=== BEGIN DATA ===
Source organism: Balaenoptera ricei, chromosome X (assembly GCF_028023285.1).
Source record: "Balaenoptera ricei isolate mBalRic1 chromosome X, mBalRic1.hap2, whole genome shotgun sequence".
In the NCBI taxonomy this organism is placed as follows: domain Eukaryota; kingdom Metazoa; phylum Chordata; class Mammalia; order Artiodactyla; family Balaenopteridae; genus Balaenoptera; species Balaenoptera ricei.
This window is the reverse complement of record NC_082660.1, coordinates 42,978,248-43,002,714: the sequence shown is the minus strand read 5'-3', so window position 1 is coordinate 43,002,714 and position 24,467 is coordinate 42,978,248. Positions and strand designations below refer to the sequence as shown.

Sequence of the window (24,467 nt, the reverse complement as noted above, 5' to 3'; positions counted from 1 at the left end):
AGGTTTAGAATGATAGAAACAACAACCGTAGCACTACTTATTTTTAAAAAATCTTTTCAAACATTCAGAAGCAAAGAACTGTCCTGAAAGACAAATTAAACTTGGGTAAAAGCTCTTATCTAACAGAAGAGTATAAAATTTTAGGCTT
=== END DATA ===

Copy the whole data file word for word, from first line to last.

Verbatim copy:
Source organism: Balaenoptera ricei, chromosome X (assembly GCF_028023285.1).
Source record: "Balaenoptera ricei isolate mBalRic1 chromosome X, mBalRic1.hap2, whole genome shotgun sequence".
In the NCBI taxonomy this organism is placed as follows: domain Eukaryota; kingdom Metazoa; phylum Chordata; class Mammalia; order Artiodactyla; family Balaenopteridae; genus Balaenoptera; species Balaenoptera ricei.
This window is the reverse complement of record NC_082660.1, coordinates 42,978,248-43,002,714: the sequence shown is the minus strand read 5'-3', so window position 1 is coordinate 43,002,714 and position 24,467 is coordinate 42,978,248. Positions and strand designations below refer to the sequence as shown.

Sequence of the window (24,467 nt, the reverse complement as noted above, 5' to 3'; positions counted from 1 at the left end):
AGGTTTAGAATGATAGAAACAACAACCGTAGCACTACTTATTTTTAAAAAATCTTTTCAAACATTCAGAAGCAAAGAACTGTCCTGAAAGACAAATTAAACTTGGGTAAAAGCTCTTATCTAACAGAAGAGTATAAAATTTTAGGCTT